J-GormanJadotville Tiger and Campaigner John Gorman is to be conferred with a Distinguished Fellowship on 27th April 2018 at the Athlone Institute of Technology as result of a submission made by Mr. Paul Clarke 2 Infantry Battalion Association.

This prestigious award is the Institute’s higher honour.  The Distinguished Fellowship Award shall honour individuals who, through active leadership and or scholarly endeavour over s significant period of time, have made continuing significant contributions to society, Ireland, the Midland Region and the local community.

Congratulations from National Executive and all Members of IUNVA.

                                                                                                                                                                                     

                                                                                                                                                                                                                                                                                                                                       

 

IUNVA-colour-logo  Irish United Nations Veterans Association needs your support, if you are eligible to join our Association please consider doing so, you are most welcome.   If you do not wish to join you can make an annual subscription of 24 Euro.  Contact our office or post your request on our guest book page located under heading Services and Information on Web Site to obtain the necessary Forms.

Below is a brief summary of the Associations role, your joining our Association will ensure the future of our Association Membership or making a contribution will ensure we are financially viable to continue this role. 

  All our Members are volunteers and do not receive any payments for their work with the Association.   Our Association was formed in 1990 to assist our Members or ex soldiers who are experiencing problems due to domestic circumstances, depression and anxiety, suicidal thoughts or actions, financial difficulties or medical conditions.   Irish Troops have served with United Nations Peacekeeping Missions throughout the world.  Sadly, many soldiers of all ranks carrying out their peacekeeping duties in various theatres of operation paid the ultimate price.  Others paid a price in the form of wounds, injuries, and post trauma stress.   We acquired IUNVA Grave Plots countrywide for deceased veterans who served overseas and have nobody to lay them to rest.  Otherwise these proud men would be buried in “pauper’s graves”.    Other serious situations that were not envisaged have developed over the years, “Suicide by ex soldiers,”  “Homelessness of ex soldiers”, these must be investigated and eradicated as a matter of extreme urgency, it is our priority and main objective to do so.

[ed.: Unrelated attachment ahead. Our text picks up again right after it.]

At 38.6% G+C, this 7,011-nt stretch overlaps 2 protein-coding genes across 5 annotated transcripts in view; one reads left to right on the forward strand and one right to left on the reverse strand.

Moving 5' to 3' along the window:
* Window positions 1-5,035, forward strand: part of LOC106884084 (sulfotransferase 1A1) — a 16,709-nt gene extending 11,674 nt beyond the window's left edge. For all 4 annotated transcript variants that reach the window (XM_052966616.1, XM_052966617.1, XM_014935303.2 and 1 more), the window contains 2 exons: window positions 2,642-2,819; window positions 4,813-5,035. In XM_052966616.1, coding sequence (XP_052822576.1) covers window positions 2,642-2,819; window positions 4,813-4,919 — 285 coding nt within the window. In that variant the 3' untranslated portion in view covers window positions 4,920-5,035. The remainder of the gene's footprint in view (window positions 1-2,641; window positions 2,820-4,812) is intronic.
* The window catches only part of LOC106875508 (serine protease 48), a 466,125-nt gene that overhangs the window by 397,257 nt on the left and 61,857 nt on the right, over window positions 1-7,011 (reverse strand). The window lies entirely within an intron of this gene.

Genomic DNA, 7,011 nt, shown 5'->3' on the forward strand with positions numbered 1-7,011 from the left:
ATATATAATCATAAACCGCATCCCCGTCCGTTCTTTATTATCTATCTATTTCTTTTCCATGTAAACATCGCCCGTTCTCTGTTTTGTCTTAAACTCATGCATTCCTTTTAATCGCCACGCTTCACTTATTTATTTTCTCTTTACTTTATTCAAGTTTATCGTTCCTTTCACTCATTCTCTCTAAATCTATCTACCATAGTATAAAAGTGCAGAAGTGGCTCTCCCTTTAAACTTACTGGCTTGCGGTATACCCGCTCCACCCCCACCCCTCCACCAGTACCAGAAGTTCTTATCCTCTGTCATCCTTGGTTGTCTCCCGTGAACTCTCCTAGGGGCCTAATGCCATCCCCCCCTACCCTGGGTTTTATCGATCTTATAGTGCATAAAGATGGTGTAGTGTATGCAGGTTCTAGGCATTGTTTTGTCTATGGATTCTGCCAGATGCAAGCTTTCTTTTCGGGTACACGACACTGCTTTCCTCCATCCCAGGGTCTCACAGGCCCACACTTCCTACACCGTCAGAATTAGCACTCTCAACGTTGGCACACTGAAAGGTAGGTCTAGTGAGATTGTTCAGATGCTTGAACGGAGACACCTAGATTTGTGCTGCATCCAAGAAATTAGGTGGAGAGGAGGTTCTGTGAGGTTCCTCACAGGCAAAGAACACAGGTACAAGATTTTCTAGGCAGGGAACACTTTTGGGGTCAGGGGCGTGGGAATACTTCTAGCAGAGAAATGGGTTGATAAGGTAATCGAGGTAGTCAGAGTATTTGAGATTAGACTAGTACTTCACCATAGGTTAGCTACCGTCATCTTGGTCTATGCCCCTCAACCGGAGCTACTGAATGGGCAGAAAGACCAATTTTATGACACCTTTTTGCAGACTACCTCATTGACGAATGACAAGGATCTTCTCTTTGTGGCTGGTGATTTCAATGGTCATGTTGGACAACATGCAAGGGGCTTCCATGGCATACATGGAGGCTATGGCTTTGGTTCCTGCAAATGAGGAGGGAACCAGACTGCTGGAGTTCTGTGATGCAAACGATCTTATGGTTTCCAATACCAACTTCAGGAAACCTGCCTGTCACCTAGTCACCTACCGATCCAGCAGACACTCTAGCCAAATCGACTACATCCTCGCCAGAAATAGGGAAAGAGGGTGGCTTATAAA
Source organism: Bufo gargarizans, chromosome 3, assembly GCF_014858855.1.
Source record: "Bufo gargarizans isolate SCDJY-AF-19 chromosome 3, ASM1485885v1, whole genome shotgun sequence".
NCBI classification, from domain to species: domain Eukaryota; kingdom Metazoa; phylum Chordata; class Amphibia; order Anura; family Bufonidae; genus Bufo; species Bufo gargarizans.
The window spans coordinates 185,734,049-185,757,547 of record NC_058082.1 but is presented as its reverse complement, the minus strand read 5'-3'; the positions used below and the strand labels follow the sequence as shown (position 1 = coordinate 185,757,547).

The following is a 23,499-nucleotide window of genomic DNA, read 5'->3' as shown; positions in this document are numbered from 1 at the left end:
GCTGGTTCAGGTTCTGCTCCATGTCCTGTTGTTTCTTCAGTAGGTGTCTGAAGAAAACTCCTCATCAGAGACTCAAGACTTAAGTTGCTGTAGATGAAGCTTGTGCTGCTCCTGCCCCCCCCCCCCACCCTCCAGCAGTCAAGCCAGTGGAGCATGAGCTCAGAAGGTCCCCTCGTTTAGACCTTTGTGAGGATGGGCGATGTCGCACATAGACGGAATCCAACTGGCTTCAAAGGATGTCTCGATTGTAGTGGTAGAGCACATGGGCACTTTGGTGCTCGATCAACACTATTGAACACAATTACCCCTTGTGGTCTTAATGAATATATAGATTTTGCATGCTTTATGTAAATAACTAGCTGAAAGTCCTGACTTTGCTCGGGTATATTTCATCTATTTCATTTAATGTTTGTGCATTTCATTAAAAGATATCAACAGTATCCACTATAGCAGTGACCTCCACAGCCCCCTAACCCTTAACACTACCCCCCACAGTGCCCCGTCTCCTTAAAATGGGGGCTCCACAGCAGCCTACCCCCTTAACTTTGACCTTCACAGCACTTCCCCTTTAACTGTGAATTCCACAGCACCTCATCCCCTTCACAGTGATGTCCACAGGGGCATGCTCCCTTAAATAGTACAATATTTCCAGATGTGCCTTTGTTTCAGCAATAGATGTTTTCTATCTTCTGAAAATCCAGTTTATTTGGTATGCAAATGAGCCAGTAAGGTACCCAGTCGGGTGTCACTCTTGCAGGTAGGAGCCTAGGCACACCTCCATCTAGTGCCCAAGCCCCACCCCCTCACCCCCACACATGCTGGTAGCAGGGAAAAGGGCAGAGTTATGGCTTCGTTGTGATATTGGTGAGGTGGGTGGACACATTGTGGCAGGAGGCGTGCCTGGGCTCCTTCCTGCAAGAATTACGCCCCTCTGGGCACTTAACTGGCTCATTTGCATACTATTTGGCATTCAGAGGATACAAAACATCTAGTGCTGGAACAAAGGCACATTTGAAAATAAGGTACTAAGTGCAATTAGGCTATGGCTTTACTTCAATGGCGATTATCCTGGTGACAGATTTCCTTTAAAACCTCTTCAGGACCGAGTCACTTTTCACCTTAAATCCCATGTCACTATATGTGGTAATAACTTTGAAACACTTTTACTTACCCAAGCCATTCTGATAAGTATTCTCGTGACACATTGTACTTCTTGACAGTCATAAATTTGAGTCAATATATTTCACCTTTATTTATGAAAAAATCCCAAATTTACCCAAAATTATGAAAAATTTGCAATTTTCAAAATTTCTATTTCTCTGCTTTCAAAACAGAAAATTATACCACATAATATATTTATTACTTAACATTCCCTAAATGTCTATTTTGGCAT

Yours in Peace

 

 

                                  

143698721177587202298911174887861585224963n Our Photo Gallery needs to be updated by having names or events attached to each photograph to describe the photographs in each category.  Unfortunately the photos did not have these details when uploaded, in each category they run as a slide show starting with number 1 in sequence to the end.  We are looking for help in achieving this task so if anyone can recognise the names or events please contact us, you assistance is greatly appreciated.

                                                                                                                                                                                                                                                                                                                                                                

 

 United Nations International Day of United Nations Peacekeepers will be celebrated on 29th May 2018 and United Nations International Peace Day  will  be celebrated on 21st September 2018.  Our Association has no set date to mark a special celebration annually.  If anyone has any suggestions or ideas that we could also adopt one of these dates each year for an event or celebration please submit to National Secretary.

                                                                                                                                    int-day-of-peacej                                                                                                                                                                                                                            

 

 Any Post requiring the services of IUNVA Pipe Band or Piper should give three or four weeks notification in advance of the date of the event.  You should contact Stef. O'Reilly by mail to Post 1, phone 087 2607808 or email This email address is being protected from spambots. You need JavaScript enabled to view it. to book. Payment to Pipe Band can be negotiated at time of booking, a piper travelling to an event in his own transport will have to be reimbursed.

                                                                                             Pipe-Band                                                                                                                                                                                                                                         

 

 

IRISH UNITED NATIONS VETERANS ROAD SHOW

The Road Show is available to travel countrywide to events Military or Civilian to promote our Association

Application to book their services to be made to HQ

                                                                                         IMG2053                                                                                                                                                                                                                                                 

Contact IUNVA

Arbour House 
Mount Temple Road
Dublin 7 

T: +353(0)1-6791262
E: iunvahq@eircom.net

 

Facebook